World Diabetes Day - Focus on Diabetes-Related Eye Diseases


Every year, November 14th is recognized as World Diabetes Day and this year’s theme is "Access to Diabetes Care”. This theme highlights the importance of having equal access to the right information and essential care to ensure timely treatment and management. One in 10 adults, globally, lives with diabetes, an estimated 537 million people. Almost half do not know they have it.

World Diabetes Day

Diabetes can affect your eyes in many ways. Some people go on to develop an eye complication called diabetic retinopathy (DR), glaucoma, diabetic macular edema, and cataracts. DR is often reported as the most common form of diabetic eye disease. It is a serious complication of diabetes mellitus (DM), affecting one-third of all people with the disease, and it is in most countries, the leading cause of blindness among working-age adults. Everyone with diabetes is at risk of losing vision, this is a frightening fact. Losing your sight could affect your career, your family life, and your independence but fortunately, early diagnoses and timely treatment of diabetic retinopathy can prevent sight impairments and blindness.

Over 40% of patients diagnosed with diabetes eventually develop some level of diabetic retinopathy. Diabetic retinopathy is the leading cause of vision loss in working-age adults (20-65 years).  Approximately one in three people with diabetes have diabetic retinopathy and one in ten will develop a vision-threatening form of the disease. More advanced diabetic retinopathy causes macular edema, which results in the swelling of the macula leading to the potential of complete vision loss. Diabetic retinopathy may have no outward signs but can quickly progress to complete vision loss. Doctors will often recommend those with type 1 or 2 diabetes undergo a comprehensive eye exam once a year, or even more often if there are signs of diabetic retinopathy.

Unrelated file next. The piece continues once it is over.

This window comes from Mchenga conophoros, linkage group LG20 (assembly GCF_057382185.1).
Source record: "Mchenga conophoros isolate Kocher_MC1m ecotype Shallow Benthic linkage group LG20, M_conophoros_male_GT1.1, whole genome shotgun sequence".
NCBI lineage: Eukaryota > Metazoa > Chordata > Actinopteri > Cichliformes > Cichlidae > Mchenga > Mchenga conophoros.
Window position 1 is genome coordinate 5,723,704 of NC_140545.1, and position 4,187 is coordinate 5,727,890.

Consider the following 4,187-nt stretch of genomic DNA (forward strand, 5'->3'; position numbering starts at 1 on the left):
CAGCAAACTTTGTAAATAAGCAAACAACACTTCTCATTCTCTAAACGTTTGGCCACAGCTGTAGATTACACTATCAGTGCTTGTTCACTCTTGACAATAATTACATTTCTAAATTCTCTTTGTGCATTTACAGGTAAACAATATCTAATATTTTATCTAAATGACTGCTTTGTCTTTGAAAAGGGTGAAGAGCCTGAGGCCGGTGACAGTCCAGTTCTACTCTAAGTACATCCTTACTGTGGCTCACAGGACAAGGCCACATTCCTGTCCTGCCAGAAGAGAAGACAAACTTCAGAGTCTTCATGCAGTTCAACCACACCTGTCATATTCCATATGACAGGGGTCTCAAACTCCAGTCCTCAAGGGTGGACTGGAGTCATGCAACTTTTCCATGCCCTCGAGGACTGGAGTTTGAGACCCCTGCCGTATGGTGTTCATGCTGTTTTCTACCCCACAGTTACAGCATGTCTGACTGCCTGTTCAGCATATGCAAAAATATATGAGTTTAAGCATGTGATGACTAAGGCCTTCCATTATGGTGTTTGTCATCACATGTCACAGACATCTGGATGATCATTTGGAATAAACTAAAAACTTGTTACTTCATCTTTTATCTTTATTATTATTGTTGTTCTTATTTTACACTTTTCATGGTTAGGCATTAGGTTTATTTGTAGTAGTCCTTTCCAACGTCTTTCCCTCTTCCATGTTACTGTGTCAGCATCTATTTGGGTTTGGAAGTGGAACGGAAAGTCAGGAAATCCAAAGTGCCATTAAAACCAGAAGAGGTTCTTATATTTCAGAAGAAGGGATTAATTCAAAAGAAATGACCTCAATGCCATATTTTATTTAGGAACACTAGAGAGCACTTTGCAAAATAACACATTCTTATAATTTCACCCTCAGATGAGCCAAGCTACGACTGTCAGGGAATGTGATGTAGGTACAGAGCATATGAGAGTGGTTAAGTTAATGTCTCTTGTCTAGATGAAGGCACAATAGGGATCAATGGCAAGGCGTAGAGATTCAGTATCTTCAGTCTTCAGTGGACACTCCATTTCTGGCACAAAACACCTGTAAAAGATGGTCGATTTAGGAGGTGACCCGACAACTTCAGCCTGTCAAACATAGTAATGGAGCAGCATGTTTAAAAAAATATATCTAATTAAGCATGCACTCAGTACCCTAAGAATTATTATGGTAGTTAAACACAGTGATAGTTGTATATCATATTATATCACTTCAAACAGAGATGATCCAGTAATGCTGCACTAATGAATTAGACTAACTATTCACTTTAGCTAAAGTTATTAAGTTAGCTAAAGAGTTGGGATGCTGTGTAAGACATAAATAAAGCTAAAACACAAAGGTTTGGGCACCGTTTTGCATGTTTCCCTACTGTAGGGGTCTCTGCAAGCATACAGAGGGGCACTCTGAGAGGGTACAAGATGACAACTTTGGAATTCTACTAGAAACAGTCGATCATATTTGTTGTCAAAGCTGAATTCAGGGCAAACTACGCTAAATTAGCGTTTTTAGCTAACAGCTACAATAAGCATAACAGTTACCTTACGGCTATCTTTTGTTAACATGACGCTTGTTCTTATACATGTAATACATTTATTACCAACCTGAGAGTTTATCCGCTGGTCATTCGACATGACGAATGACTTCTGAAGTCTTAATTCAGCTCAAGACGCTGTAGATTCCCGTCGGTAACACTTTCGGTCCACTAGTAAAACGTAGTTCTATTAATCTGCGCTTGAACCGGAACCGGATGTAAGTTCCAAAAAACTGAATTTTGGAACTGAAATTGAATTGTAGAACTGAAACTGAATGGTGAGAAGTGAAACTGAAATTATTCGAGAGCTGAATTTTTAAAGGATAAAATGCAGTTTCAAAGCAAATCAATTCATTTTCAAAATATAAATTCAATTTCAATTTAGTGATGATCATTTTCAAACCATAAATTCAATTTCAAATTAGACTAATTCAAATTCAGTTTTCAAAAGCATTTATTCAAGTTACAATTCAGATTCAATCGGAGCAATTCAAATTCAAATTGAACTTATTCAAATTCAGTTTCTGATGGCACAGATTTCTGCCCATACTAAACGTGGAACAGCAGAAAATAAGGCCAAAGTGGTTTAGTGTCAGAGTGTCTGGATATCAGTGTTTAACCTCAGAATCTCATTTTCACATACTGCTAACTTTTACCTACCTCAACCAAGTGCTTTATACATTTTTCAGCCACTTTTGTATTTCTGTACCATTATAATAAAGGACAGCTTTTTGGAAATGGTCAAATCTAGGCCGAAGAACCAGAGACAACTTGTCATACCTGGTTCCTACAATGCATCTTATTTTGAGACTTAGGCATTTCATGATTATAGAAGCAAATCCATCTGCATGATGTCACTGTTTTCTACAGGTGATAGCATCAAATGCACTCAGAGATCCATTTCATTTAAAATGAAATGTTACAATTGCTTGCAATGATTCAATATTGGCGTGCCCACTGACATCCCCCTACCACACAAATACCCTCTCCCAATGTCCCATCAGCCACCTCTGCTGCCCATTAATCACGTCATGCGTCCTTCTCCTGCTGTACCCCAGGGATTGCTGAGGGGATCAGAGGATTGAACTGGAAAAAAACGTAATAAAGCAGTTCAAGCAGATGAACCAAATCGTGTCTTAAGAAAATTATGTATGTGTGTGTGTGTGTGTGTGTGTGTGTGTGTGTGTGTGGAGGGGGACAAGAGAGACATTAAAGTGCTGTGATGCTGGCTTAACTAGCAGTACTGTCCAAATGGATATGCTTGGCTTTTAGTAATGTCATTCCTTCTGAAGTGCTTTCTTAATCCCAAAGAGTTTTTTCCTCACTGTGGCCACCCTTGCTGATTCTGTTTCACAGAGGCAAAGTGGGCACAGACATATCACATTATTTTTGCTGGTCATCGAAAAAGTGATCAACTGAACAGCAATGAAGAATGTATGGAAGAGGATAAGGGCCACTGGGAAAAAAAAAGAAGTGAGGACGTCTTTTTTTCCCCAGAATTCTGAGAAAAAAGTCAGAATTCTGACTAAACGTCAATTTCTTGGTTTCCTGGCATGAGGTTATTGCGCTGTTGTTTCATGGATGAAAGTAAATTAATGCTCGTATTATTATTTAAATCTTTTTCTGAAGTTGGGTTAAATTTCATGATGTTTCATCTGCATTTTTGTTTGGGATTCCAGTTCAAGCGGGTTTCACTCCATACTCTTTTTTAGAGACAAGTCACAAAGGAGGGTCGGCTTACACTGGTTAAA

optomap® imaging has been shown to improve the management of diabetes in patients. optomap images capture a 200° view (about 82%) of the retina versus the 75° view provided by 7SF images. Studies have shown that this wider view can uncover evidence of disease that’s outside the narrow view of 7SF images. It can even change how doctors judge the severity of the disease. In addition, the latest study identified that 50% of the lesions were in the area outside of ETDRS and that in 13% of patients, these lesions suggested a more severe grade of retinopathy.

Evidence of disease at the periphery of the retina can also be a sign of future problems. Patients with peripheral DR lesions were more than four times more likely to see their DR get worse as compared to patients without lesions.

Diabetic retinopathy can impact people of all ages and in cases of diabetic eye diseases and further complications, early detection is key. optomap can help doctors to better monitor and facilitate decision-making regarding treatment.